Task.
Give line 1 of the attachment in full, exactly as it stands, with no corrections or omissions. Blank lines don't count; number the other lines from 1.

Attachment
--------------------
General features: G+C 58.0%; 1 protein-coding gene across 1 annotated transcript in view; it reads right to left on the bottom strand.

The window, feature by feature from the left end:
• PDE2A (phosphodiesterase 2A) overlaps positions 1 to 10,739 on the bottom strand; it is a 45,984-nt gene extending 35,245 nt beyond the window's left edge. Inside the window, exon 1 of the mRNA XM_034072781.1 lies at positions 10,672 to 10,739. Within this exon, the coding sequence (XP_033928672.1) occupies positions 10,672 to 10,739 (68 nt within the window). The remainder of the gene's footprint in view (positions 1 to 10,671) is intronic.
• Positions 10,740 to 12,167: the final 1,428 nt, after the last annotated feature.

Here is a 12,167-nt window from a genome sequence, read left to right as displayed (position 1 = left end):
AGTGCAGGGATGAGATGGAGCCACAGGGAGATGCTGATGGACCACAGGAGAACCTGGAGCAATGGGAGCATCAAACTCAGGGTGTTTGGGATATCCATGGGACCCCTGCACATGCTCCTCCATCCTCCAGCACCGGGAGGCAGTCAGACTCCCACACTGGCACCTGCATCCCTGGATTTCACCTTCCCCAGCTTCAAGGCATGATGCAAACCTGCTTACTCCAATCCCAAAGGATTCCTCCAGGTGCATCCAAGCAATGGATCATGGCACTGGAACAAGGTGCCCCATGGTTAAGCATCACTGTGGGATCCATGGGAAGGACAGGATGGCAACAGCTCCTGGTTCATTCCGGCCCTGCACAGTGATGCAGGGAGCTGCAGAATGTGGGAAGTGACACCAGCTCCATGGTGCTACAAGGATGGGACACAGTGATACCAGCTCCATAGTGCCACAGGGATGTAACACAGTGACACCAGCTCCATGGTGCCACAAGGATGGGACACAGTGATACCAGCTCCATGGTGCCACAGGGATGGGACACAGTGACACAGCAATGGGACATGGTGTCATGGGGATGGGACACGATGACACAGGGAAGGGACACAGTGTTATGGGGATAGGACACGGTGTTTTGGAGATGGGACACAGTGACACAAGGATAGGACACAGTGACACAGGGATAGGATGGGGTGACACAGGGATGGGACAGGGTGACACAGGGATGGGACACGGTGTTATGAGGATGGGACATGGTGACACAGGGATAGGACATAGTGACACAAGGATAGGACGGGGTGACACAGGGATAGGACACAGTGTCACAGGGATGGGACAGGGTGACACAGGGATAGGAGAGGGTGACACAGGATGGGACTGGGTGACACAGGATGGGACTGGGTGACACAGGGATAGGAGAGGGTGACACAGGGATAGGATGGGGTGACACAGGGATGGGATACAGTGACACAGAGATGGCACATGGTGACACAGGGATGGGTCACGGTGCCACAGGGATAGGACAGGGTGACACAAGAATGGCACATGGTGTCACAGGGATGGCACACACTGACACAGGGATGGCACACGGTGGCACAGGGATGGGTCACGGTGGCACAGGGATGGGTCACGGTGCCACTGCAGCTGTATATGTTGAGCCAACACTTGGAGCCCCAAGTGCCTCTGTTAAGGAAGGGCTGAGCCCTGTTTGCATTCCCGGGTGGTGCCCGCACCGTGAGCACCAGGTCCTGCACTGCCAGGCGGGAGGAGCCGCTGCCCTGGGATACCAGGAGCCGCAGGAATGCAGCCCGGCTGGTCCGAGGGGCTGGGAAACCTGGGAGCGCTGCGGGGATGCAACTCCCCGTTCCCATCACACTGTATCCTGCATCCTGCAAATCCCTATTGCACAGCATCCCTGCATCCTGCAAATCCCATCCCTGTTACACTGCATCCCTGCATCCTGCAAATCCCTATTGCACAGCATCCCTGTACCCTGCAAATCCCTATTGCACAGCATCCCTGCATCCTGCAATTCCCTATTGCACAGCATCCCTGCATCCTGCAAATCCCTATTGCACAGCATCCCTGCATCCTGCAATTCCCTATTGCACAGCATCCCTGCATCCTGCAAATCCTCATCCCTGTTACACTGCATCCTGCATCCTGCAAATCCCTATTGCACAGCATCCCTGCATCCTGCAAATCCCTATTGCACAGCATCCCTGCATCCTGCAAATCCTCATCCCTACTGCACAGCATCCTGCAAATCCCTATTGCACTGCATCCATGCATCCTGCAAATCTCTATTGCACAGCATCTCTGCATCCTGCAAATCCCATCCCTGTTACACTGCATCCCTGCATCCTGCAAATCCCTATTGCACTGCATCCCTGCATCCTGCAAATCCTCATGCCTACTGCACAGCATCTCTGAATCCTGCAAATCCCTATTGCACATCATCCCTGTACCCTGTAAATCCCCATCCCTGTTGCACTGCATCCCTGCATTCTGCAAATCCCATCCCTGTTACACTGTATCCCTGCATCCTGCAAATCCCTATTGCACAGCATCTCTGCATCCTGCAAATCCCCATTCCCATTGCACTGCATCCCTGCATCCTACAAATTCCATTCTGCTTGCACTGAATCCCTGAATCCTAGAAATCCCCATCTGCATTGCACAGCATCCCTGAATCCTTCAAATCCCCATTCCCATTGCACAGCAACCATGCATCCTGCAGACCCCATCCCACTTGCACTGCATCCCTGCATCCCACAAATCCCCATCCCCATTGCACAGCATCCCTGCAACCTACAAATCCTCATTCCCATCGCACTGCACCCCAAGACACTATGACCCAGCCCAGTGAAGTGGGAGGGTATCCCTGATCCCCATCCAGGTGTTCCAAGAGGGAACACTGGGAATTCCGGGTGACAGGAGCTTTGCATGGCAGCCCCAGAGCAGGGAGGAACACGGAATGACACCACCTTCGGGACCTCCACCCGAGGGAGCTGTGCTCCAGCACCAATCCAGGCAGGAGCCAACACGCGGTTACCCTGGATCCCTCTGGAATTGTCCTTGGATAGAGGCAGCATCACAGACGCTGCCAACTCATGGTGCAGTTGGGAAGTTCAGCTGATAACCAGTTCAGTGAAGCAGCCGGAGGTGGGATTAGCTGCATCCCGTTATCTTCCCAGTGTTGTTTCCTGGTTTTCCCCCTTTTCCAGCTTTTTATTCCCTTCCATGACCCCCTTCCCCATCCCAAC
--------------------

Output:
General features: G+C 58.0%; 1 protein-coding gene across 1 annotated transcript in view; it reads right to left on the bottom strand.